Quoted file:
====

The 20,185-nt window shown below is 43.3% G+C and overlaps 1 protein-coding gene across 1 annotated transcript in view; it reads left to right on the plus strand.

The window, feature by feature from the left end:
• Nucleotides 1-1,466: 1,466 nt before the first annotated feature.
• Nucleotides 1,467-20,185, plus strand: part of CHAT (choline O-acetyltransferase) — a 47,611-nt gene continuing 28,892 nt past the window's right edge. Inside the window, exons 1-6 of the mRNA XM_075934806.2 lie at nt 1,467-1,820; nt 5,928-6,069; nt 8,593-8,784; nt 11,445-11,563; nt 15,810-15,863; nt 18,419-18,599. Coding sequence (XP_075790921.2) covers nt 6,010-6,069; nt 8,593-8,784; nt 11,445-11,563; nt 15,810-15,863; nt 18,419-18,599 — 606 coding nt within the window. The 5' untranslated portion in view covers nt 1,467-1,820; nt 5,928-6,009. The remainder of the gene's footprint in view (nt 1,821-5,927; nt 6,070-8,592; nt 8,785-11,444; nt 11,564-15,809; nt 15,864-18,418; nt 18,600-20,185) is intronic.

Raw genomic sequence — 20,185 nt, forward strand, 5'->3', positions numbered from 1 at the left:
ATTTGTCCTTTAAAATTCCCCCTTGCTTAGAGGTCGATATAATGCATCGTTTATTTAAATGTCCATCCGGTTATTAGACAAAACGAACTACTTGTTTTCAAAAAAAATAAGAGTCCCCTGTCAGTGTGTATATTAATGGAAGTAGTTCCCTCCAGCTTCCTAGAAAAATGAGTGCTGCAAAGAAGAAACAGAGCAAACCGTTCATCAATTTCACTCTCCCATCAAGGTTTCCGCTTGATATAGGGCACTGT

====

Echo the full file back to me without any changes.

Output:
The 20,185-nt window shown below is 43.3% G+C and overlaps 1 protein-coding gene across 1 annotated transcript in view; it reads left to right on the plus strand.

The window, feature by feature from the left end:
• Nucleotides 1-1,466: 1,466 nt before the first annotated feature.
• Nucleotides 1,467-20,185, plus strand: part of CHAT (choline O-acetyltransferase) — a 47,611-nt gene continuing 28,892 nt past the window's right edge. Inside the window, exons 1-6 of the mRNA XM_075934806.2 lie at nt 1,467-1,820; nt 5,928-6,069; nt 8,593-8,784; nt 11,445-11,563; nt 15,810-15,863; nt 18,419-18,599. Coding sequence (XP_075790921.2) covers nt 6,010-6,069; nt 8,593-8,784; nt 11,445-11,563; nt 15,810-15,863; nt 18,419-18,599 — 606 coding nt within the window. The 5' untranslated portion in view covers nt 1,467-1,820; nt 5,928-6,009. The remainder of the gene's footprint in view (nt 1,821-5,927; nt 6,070-8,592; nt 8,785-11,444; nt 11,564-15,809; nt 15,864-18,418; nt 18,600-20,185) is intronic.

Raw genomic sequence — 20,185 nt, forward strand, 5'->3', positions numbered from 1 at the left:
ATTTGTCCTTTAAAATTCCCCCTTGCTTAGAGGTCGATATAATGCATCGTTTATTTAAATGTCCATCCGGTTATTAGACAAAACGAACTACTTGTTTTCAAAAAAAATAAGAGTCCCCTGTCAGTGTGTATATTAATGGAAGTAGTTCCCTCCAGCTTCCTAGAAAAATGAGTGCTGCAAAGAAGAAACAGAGCAAACCGTTCATCAATTTCACTCTCCCATCAAGGTTTCCGCTTGATATAGGGCACTGT